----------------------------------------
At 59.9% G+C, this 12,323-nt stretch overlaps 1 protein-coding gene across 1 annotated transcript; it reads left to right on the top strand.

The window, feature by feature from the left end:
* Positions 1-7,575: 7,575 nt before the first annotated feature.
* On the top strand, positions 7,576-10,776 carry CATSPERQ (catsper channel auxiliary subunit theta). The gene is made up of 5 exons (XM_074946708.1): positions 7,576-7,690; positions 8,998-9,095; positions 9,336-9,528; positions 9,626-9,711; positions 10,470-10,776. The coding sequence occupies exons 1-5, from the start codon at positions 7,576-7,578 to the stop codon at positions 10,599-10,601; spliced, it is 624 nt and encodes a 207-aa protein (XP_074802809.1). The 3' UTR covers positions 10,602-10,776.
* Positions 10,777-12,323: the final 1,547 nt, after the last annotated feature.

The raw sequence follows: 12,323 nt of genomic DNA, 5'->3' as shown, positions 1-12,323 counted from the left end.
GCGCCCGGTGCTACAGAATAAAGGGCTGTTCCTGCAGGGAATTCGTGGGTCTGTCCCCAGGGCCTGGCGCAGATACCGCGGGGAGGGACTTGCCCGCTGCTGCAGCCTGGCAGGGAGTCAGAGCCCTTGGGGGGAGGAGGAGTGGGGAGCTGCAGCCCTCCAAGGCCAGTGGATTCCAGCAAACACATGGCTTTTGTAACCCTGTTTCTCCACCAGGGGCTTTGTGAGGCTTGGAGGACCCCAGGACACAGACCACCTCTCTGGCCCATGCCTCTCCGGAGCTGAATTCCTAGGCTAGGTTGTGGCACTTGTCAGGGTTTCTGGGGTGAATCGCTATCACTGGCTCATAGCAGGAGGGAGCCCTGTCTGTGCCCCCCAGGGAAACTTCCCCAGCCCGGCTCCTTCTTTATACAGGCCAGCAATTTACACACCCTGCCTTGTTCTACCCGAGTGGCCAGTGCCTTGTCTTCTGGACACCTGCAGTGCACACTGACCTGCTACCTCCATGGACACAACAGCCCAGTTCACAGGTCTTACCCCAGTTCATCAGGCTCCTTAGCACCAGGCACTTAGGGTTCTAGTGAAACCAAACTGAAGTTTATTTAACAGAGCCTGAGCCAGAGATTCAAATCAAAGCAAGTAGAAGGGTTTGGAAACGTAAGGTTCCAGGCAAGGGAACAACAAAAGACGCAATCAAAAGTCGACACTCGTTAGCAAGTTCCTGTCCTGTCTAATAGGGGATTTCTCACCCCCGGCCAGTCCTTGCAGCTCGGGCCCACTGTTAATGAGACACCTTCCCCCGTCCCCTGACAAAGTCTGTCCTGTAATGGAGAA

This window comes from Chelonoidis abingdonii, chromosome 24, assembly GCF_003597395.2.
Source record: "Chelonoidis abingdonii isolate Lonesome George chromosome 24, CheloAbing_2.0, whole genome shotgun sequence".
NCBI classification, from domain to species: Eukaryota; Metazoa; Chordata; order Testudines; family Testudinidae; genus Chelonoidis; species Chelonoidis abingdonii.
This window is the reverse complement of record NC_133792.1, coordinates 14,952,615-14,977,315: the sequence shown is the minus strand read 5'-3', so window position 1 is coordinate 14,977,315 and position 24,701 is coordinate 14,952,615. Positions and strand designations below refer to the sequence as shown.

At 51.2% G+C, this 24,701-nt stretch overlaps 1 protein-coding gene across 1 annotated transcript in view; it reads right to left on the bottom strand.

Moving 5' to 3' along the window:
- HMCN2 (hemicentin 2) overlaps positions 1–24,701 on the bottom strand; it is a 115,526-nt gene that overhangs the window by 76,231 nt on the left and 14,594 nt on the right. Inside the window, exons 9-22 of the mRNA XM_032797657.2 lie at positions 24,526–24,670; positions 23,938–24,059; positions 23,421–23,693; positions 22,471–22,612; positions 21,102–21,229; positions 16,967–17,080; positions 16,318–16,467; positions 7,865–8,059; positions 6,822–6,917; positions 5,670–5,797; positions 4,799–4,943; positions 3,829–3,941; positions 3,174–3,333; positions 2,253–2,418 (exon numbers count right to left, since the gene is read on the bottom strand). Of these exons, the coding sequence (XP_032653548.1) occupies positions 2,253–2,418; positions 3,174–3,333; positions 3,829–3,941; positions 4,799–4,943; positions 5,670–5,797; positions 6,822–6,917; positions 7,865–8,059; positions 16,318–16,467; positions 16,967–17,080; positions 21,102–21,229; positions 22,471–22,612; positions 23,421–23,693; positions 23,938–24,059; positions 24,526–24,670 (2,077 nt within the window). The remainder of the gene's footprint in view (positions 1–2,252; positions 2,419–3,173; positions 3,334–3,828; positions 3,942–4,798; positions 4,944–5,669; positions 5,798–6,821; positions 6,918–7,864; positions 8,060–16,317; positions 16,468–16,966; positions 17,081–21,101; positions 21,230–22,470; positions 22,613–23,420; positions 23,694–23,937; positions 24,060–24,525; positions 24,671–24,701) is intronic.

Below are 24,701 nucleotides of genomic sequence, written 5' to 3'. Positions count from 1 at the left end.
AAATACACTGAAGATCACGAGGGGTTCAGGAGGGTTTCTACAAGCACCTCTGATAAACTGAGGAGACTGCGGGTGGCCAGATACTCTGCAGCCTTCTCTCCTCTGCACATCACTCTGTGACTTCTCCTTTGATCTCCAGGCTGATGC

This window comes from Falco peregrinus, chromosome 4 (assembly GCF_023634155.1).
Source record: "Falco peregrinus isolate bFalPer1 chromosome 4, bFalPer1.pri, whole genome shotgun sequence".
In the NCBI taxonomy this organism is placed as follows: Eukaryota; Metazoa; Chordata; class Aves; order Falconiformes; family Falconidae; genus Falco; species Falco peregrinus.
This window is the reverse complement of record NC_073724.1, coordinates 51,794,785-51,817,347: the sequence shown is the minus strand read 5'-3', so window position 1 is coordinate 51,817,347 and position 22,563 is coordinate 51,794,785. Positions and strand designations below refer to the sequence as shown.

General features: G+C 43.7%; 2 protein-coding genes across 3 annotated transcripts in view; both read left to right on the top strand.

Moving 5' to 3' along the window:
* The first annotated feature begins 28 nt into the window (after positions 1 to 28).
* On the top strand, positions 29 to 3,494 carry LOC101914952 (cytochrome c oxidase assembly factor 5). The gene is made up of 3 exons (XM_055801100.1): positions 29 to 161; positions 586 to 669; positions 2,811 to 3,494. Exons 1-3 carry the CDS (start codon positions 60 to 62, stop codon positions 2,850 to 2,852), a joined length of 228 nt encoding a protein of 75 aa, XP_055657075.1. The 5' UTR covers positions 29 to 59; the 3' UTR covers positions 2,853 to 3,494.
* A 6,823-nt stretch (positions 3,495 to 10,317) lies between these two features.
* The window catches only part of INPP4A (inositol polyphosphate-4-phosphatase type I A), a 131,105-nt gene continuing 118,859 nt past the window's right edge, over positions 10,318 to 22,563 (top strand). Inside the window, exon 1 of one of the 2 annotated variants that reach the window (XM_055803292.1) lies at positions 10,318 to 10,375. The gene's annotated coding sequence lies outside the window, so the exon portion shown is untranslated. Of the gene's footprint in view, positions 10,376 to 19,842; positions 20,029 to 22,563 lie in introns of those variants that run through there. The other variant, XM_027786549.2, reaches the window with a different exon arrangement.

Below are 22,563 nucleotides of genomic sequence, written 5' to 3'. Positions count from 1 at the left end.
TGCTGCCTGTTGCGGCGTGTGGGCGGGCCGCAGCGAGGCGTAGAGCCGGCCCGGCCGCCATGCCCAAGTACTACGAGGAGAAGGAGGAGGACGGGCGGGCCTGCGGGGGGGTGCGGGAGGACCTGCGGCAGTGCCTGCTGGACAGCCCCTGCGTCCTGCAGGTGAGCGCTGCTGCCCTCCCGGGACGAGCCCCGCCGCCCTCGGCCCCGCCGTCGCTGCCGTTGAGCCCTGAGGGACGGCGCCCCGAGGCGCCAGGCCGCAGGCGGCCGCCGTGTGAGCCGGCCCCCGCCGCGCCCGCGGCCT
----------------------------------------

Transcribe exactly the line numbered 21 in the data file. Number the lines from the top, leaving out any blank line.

General features: G+C 43.7%; 2 protein-coding genes across 3 annotated transcripts in view; both read left to right on the top strand.